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3 March 2016
John S. Compton (www.johnscompton.com)
Earth could be considered rarefied if it belongs to a small, esoteric and exclusive group of planets that are rocky, orbit within the habitable zone of their stars and support life. NASA’s Kepler space observatory has now confirmed the existence of at least 2000 planets beyond our solar system (exoplanets). Considering that Kepler has searched within a very small patch of the sky, it is probable that exoplanets are out there in abundance. Some, like the exoplanets Kepler 542b and 186f, appear to be Earth-like: rocky planets up to two times bigger than Earth that orbit within the habitable zone of their star. But whether any of these Earth-like exoplanets also support life remains unknown.
The discovery of these distant rocky exoplanets, along with our Sun’s four inner rocky planets Mercury, Venus, Earth and Mars, suggests that rocky planets are not rare. However, they tend to be small and difficult to detect. Rocky planets are unusual in that they concentrate all the heavies, those elements heavier than the two lightest elements hydrogen (H) and helium (He). Most of the atoms in our solar system, as well as our universe as a whole, consist of H and He, with H making up 73% and He 25% of all atoms. All the other elements known on the periodic table make up the remaining 2%. These heavies were forged from H and He within large stars or during the explosion of large stars (supernovas) since the big bang 13.7 billion years ago. Because large stars are relatively rare, not much of the original H and He that formed at the time of the big bang have managed to be forged into the heavier elements.
H and He are great for making stars but it is difficult to imagine how they could ever form the building blocks of life. Life as we know it requires elements such as carbon, oxygen, nitrogen, phosphorus, sulfur and a whole host of trace metals and other elements. So, the key initial step in making a living planet is making one that, like the rocky planets, concentrates the heavies. But all we need to do is look at our rocky planet neighbours to realise that the other critical factor for life is that the planet orbits within the habitable zone. Venus is too hot and Mars is too cold, but Earth is ‘just right’ – neither too hot nor too cold for liquid water to exist in abundance. Earth, the ‘blue marble’ planet (see image above), is unique among our solar system’s rocky planets, with our big blue ocean and swirling white clouds indicating that we orbit within our Sun’s habitable or just right ‘Goldilocks’ zone. There have been recent discoveries of planets from other solar systems that appear to orbit within their star’s habitable zone, but whether they too are blue marble planets is more difficult to discern (see image below).
The ideal rocky exoplanet, one that may support life, would be the same size or up to twice as big as Earth and orbit a star similar to our Sun as does the best candidate, Kepler 542b. Size matters because a planet needs to be big enough to retain an atmosphere of gases heavier than H and He. Like a child’s helium balloon, Earth’s initial H and He gases floated off into space, eventually joining up with their multitudinous kin residing in our Sun. However, the heavier gases, including water vapour, were retained and once conditions had cooled enough this water vapour rained out to form the oceans. And it was soon after the oceans formed that life was established on Earth. It is the presence of life that may or may not be the most rarefied aspect of our planet. Besides extraterrestrial visitors or communiqués from outer space, how might we detect life on other planets? What features could we look for uniquely associated with life?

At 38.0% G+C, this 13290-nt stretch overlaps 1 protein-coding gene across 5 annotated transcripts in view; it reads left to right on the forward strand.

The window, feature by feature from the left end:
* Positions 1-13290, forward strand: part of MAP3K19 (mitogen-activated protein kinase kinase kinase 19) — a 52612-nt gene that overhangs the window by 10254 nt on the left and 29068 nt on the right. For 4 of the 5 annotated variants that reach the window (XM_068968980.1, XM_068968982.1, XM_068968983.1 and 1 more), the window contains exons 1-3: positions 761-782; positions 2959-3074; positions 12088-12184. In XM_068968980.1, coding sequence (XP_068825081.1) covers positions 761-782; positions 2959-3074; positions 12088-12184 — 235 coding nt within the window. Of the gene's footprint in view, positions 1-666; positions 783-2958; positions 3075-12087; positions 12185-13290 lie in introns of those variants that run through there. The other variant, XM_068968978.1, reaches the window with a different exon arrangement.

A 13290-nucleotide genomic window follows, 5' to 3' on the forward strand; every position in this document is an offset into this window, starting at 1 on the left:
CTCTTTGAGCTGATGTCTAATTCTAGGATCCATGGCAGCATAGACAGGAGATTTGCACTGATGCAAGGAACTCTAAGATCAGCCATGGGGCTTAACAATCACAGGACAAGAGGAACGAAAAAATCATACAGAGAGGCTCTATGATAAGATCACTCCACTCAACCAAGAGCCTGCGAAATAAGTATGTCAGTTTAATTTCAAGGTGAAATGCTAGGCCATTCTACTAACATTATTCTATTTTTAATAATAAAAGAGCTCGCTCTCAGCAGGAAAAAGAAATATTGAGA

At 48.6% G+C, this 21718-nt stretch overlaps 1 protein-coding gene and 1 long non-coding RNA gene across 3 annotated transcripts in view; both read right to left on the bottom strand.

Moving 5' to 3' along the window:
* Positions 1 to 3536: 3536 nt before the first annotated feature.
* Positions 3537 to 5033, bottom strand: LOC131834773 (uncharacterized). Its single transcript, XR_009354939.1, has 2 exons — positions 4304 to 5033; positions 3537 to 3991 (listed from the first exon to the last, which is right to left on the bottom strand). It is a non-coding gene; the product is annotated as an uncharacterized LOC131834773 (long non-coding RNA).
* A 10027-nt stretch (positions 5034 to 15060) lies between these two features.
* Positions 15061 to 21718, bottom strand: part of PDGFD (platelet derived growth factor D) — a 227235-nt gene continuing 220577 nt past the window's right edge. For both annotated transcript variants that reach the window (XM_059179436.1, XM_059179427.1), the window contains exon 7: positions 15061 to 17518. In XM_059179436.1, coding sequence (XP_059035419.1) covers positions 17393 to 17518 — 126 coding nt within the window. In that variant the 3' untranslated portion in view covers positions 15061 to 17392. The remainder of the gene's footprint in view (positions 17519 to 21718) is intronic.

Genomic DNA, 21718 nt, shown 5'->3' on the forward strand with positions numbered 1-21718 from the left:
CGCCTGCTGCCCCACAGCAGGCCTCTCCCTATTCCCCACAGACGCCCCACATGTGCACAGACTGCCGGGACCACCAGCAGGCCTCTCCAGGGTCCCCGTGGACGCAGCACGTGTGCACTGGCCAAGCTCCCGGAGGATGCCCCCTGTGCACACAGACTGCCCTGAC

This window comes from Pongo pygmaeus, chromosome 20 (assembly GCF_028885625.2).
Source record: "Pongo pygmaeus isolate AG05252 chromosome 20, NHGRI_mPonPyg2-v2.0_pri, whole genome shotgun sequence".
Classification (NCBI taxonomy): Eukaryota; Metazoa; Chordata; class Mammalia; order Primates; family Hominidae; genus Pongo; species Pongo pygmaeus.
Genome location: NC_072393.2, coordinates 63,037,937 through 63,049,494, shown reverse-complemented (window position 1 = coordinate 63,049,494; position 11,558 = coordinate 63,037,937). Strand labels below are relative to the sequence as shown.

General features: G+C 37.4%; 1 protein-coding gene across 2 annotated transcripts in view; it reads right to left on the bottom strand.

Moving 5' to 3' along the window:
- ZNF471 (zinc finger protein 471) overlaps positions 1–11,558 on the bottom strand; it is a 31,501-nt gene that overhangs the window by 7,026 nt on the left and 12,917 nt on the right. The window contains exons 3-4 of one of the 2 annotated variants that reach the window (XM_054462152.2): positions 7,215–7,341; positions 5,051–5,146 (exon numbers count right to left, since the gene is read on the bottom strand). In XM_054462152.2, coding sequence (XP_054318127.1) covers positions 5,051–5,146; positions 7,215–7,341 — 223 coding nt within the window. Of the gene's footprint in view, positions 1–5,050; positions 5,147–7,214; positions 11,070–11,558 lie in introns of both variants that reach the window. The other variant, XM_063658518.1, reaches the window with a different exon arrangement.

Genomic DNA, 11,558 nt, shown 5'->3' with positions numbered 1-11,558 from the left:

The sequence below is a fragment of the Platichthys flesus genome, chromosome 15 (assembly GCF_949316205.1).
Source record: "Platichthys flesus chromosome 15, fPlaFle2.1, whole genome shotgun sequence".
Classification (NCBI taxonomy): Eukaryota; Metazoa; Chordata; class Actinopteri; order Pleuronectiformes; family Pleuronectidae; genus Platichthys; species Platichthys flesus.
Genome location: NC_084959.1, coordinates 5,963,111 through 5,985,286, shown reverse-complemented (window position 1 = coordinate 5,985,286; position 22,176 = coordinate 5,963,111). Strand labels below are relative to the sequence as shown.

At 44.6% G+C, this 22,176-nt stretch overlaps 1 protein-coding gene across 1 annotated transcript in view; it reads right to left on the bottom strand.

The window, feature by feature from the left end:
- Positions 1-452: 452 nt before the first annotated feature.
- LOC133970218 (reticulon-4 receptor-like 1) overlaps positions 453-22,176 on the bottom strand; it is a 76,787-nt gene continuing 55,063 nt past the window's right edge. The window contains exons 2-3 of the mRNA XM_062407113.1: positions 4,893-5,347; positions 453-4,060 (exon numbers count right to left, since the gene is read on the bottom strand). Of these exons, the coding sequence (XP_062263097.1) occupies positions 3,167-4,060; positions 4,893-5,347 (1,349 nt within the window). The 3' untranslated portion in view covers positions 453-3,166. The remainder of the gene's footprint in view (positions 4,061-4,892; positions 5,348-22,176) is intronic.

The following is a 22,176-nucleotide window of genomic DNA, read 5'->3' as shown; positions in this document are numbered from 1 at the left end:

Earth can also be thought of as rarefied in terms of its outermost layer, its atmosphere. While iron sank to the core, the lightest elements buoyantly made their way to the surface to form Earth’s atmosphere - its most elevated and lofty, least dense layer composed of a thin mix of gases. Earth’s atmosphere initially had no oxygen gas (O2), but today oxygen gas is abundant making up 21% by volume. The oxygen gas content increased as a by-product of photosynthesis, the process by which algae and plants use sunlight energy to combine carbon dioxide (CO2) and water to grow. It is thought that it was the rise in oxygen gas to threshold levels, for example, that allowed for the rapid evolution of animals during the Cambrian explosion 541 million years ago. And life as we know it, based on carbon and photosynthesis, seems the most likely for other rocky worlds given that their chemistry would be similar to ours and life arose here so soon after it was possible.
Currently we are unable to see potential Earth-like exoplanets well enough to know if they are blue marbles having oxygen-rich atmospheres. However, far more powerful space telescopes are in the works and these might be able to provide the first solid evidence for life elsewhere. If we could find evidence for life on just one other planet the implication would be that Earth is not rarefied after all. In that case, the equation: ‘chemistry (of a rocky planet) plus energy (from its star) plus time equals life’ just may apply, and we would be only one of many, many living worlds in our universe. Given how science has humbled our rarefied views of our place in the universe in the past (for example, Earth is not the centre of the solar system; we are not separate from but are in fact related to all other organisms on Earth), it should not come as too big a surprise to learn that we are not alone. Of course, Earth is special and its particular life forms are undoubtedly unique in many respects, but it seems likely that there are many other worlds out there, equally alive and special.
An artist’s interpretation of a ‘blue-marble’ exoplanet (Kepler 186f) (NASA Ames/JPL-Caltech/T. Pyle).
© John S. Compton